While thousands of Kiwis were glued to their screens to find out what Budget 2022 would mean for their wallets, young Northlanders had more far-reaching concerns.
They wanted to know what kind of planet they'll inherit.
Evie Trotter, 13, and Ronan Leung, 12, from Springbank School near Kerikeri, spent last night poring over the Budget's climate change initiatives.
Today they plan to present their views to their classmates and pen a letter to this newspaper.
Ronan, who lives in Waimate North, noted he would turn 41 in 2050 — the Government's target date for reaching zero net emissions.
"By 2050 we'll be in charge. We'll be making sure the world is operating well and not going back to how it was before."
Evie, from Russell, said if climate change wasn't fixed now, by 2050 it would be too late.
"It's our future and our children's future."
She had hoped to see a greater focus on education to make sure young people understood climate change issues.
That would make them more likely to play their part in restoring the planet.
Evie approved of the nature-based solutions in the Government's Emissions Reduction Plan — such as planting native forests to absorb carbon — as well as help for low-income families to swap gas-guzzlers for EVs.
However, she thought the scheme should be extended to young people because they often inherited the oldest, least-energy-efficient car in the family.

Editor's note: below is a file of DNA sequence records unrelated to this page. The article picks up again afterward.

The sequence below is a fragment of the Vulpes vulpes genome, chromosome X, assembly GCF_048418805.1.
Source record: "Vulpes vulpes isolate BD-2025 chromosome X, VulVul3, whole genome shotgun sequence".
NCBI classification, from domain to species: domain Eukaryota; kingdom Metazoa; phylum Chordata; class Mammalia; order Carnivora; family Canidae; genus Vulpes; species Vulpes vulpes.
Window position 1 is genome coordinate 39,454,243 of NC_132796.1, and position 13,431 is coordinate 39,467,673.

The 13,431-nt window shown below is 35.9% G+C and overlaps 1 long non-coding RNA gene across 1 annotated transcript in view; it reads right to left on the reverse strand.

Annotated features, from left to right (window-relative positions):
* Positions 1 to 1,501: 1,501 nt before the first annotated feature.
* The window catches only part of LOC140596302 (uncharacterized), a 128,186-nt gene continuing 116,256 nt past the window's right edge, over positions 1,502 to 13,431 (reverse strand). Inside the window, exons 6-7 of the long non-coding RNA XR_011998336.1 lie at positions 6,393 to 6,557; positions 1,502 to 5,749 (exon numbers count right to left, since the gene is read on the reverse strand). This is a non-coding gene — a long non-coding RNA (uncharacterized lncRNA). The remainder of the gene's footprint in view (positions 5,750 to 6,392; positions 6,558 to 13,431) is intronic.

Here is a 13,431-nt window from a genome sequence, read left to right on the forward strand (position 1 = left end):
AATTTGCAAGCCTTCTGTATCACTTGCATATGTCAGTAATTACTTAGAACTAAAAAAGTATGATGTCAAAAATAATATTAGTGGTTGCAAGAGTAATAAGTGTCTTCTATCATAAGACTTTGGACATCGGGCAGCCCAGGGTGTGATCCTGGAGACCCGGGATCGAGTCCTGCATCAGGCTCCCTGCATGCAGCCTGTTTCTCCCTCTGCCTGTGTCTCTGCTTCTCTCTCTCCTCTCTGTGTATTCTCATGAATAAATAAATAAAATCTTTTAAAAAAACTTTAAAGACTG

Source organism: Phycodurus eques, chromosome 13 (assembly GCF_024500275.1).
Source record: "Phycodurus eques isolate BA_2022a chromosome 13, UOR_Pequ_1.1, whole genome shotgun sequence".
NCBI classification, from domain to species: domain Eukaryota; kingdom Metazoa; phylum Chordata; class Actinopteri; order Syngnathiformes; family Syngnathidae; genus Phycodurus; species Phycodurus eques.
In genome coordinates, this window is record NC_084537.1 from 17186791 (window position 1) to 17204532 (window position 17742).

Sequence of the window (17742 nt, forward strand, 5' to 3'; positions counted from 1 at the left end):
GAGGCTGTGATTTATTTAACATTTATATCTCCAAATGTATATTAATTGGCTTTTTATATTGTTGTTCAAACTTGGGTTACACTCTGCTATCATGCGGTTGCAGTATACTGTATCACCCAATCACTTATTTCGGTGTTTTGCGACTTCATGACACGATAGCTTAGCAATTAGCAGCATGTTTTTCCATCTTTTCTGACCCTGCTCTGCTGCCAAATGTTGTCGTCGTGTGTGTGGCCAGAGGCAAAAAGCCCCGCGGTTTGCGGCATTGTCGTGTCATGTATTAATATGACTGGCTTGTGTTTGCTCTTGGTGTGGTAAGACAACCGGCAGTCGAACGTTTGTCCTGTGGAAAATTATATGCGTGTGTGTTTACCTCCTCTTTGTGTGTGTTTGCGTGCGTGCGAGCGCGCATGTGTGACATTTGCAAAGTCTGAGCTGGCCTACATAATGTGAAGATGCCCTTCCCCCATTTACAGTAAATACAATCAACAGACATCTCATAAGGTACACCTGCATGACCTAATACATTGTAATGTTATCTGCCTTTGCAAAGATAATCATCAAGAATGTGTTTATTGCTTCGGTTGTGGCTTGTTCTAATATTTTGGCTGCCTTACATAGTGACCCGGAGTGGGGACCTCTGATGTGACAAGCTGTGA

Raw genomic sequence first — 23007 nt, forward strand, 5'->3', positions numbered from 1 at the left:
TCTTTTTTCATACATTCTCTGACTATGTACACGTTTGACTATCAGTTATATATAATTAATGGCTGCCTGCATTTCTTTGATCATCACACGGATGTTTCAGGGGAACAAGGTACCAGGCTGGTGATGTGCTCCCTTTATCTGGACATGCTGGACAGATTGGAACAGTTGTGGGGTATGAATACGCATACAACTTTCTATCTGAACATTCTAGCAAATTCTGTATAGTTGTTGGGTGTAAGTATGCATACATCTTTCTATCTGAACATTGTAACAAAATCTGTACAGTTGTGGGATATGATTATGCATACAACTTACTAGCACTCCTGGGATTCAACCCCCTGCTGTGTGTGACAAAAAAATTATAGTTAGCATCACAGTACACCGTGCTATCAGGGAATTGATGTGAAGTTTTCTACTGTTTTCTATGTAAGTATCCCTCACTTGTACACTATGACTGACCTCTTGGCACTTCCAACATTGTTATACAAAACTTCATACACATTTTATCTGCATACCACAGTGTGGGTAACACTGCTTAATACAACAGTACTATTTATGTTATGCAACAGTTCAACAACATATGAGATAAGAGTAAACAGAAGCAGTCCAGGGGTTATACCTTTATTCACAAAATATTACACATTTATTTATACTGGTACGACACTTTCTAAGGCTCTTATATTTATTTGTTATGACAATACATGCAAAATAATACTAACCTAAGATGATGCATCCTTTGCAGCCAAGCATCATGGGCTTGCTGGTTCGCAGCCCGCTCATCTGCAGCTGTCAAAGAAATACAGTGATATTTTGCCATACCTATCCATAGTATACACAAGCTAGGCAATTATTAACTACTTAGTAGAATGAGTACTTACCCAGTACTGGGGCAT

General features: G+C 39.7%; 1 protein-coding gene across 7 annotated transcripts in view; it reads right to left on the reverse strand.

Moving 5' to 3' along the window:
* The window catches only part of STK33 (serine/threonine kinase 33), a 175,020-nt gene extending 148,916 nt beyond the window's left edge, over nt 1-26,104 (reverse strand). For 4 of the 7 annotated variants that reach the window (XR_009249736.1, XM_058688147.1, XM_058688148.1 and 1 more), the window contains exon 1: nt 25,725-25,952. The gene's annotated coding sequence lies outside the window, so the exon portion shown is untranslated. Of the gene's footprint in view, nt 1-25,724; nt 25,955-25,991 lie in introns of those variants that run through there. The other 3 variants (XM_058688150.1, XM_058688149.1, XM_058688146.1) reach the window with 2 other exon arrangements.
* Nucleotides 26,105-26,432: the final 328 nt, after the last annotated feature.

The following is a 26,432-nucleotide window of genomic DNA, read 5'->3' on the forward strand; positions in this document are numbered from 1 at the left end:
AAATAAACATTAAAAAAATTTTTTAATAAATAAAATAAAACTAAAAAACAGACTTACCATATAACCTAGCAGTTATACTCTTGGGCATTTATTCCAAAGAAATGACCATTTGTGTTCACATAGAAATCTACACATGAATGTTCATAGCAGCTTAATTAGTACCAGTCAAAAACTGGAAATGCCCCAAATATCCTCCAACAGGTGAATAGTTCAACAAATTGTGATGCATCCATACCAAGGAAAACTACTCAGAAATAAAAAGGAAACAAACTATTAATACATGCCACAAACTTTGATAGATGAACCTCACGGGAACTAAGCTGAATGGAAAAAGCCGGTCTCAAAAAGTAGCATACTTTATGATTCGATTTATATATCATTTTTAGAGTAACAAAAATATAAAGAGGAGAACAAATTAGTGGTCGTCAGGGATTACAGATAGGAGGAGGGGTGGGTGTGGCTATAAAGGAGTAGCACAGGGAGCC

Evie also wanted more done to encourage cycling, car-pooling and public transport, especially in places like Northland where cycle lanes and buses were scarce and passenger trains non-existent.
She was also concerned that climate change could have a bigger effect on the poor, especially in coastal areas.
If a poor family's house was threatened by rising sea levels they might be unable to sell it and hence unable to buy another home.
Ronan worried about the effect on ecosystems.
Earlier this week he had seen a news item about sea sponges dying in Fiordland due to unusually warm seas.
"Every animal has its own job. If one is disrupted the whole ecosystem can fall apart."
Ronan traced his interest in the environment to David Attenborough documentaries and following current events with his parents.
Evie's interest in climate issues was sparked by Swedish activist Greta Thunberg and an aunt who encouraged her to organise Russell's first climate change protest in 2019.